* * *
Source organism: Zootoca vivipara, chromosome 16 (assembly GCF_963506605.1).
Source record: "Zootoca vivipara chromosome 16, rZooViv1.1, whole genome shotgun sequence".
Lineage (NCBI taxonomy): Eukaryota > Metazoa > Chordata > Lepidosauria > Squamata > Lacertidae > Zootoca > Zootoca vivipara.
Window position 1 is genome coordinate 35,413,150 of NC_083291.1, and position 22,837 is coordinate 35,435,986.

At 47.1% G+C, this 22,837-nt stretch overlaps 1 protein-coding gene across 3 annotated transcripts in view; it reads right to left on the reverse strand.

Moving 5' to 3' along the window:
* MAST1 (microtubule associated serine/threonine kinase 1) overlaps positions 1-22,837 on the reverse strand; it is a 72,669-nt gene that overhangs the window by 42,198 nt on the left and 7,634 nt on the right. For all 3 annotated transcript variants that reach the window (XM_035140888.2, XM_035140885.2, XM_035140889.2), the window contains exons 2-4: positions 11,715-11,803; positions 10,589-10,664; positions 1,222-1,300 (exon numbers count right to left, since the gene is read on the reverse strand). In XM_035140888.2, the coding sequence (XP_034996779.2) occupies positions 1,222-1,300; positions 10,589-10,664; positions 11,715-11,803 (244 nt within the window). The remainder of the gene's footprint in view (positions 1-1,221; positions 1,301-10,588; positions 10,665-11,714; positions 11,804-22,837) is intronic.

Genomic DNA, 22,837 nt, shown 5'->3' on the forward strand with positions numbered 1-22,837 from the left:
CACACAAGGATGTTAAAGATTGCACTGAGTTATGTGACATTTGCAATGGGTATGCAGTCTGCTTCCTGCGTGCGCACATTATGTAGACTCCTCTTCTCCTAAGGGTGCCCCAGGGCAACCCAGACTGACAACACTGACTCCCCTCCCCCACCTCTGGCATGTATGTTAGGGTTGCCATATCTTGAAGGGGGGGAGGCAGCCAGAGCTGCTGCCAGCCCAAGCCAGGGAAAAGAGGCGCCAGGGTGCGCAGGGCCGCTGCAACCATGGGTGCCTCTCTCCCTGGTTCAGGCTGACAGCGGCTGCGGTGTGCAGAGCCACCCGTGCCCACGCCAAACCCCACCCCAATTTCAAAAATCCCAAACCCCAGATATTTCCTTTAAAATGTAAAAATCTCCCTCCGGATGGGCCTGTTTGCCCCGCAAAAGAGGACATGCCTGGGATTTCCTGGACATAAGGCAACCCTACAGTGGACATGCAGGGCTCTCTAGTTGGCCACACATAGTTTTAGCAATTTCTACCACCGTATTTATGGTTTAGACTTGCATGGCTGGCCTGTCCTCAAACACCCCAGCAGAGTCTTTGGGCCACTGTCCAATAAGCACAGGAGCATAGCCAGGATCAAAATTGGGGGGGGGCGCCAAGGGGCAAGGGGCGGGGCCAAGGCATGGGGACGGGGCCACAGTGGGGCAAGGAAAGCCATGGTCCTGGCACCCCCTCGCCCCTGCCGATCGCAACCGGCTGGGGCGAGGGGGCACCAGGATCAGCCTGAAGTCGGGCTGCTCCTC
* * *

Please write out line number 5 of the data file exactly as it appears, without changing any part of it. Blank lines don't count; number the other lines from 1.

At 47.1% G+C, this 22,837-nt stretch overlaps 1 protein-coding gene across 3 annotated transcripts in view; it reads right to left on the reverse strand.